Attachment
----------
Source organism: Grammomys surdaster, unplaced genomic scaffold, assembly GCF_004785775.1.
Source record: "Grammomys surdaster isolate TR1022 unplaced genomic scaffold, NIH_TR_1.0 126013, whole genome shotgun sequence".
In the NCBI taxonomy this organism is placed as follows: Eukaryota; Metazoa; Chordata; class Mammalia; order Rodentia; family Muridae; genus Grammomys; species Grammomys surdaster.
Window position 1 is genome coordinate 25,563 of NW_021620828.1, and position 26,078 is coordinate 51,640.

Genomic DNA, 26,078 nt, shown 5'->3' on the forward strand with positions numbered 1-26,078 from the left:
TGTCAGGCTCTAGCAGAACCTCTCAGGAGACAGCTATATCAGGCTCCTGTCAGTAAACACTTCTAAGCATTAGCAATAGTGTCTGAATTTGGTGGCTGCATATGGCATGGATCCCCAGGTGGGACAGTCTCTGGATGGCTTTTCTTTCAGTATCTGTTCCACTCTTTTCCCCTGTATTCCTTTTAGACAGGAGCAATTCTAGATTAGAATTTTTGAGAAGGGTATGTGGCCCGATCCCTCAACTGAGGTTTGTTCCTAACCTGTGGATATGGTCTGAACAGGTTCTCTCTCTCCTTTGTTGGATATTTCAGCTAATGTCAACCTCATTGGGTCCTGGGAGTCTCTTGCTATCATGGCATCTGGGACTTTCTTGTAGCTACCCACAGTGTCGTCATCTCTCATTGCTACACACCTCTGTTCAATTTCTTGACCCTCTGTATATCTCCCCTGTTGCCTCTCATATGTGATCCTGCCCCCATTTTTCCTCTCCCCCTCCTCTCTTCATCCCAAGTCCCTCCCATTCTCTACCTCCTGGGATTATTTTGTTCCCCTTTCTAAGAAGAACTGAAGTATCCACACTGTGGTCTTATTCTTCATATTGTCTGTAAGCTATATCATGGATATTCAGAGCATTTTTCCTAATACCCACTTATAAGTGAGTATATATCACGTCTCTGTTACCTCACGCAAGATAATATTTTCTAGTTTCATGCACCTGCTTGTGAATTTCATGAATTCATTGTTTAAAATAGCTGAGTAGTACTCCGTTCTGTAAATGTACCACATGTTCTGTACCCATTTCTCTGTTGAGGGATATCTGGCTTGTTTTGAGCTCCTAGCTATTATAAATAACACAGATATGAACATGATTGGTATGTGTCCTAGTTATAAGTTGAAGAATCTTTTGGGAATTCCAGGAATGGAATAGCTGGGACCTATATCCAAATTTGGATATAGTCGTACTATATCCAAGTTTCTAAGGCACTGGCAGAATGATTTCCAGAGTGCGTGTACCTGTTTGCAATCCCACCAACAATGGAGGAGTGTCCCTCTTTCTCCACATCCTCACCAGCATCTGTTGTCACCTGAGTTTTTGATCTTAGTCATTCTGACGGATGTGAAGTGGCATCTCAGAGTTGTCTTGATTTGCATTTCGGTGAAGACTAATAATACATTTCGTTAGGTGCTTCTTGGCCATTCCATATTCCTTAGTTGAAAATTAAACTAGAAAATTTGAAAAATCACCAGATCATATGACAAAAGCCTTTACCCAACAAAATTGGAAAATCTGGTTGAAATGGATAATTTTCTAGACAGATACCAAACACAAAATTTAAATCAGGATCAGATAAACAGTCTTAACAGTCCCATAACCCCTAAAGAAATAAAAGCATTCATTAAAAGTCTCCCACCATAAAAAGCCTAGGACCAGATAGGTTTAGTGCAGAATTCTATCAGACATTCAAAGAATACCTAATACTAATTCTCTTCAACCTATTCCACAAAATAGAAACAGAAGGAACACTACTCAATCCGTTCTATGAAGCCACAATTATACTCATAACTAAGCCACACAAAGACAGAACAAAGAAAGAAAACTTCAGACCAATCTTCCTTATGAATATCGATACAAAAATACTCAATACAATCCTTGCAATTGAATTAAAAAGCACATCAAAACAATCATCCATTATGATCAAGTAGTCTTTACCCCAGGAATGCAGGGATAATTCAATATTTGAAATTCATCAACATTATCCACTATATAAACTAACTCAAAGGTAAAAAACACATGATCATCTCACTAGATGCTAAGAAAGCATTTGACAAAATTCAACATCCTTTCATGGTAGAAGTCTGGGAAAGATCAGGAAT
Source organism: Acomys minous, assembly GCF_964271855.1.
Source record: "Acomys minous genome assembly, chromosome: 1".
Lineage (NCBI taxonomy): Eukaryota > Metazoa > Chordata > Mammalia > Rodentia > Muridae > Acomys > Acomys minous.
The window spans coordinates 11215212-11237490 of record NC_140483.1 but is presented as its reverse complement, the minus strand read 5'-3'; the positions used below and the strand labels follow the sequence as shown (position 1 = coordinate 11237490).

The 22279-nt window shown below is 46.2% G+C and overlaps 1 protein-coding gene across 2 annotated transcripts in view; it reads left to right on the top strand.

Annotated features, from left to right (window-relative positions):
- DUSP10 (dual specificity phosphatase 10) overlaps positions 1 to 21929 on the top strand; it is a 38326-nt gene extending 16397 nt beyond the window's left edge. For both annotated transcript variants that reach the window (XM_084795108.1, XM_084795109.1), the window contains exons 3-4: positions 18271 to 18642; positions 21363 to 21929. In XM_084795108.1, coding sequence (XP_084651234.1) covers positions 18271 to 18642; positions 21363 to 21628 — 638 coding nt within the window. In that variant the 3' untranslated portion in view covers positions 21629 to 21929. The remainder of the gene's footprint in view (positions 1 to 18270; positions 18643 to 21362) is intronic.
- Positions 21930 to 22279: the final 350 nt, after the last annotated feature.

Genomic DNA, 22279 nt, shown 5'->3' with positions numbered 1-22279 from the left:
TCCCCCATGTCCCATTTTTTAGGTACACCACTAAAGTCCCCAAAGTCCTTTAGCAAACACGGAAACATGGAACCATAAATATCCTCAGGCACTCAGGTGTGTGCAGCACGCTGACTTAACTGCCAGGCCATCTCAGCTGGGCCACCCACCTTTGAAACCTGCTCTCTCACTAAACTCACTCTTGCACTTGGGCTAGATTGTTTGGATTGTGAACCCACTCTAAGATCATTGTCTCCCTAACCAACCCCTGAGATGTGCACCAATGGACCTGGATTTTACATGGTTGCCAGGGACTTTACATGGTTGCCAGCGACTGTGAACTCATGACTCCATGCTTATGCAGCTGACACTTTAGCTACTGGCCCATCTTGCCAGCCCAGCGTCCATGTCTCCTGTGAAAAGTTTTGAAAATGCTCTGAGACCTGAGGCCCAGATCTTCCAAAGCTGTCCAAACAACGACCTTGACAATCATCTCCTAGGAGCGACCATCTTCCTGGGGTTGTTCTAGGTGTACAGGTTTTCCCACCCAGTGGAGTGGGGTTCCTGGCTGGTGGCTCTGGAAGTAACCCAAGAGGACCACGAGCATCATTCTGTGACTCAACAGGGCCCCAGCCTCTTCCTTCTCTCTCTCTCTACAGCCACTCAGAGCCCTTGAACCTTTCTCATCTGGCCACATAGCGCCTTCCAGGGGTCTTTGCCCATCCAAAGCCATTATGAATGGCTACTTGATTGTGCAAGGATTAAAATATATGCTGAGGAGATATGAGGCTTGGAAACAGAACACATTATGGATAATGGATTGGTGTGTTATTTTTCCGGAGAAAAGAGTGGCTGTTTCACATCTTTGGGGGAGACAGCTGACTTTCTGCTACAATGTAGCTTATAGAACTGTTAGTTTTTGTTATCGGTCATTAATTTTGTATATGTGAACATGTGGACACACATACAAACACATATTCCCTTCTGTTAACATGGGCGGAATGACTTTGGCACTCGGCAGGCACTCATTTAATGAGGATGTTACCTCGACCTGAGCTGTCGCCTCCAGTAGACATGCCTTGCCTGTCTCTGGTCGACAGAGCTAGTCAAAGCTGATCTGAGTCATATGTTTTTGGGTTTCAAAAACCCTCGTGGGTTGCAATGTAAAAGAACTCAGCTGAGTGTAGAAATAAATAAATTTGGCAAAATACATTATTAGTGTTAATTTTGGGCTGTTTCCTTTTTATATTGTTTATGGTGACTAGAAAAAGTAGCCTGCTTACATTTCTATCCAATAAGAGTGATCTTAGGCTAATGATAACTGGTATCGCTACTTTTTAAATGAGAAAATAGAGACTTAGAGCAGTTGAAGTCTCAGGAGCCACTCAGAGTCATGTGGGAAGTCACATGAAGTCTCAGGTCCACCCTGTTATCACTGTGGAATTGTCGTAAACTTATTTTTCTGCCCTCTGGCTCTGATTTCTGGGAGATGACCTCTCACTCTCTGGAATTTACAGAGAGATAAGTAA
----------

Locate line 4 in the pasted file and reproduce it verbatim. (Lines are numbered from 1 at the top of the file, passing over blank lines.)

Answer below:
Window position 1 is genome coordinate 25,563 of NW_021620828.1, and position 26,078 is coordinate 51,640.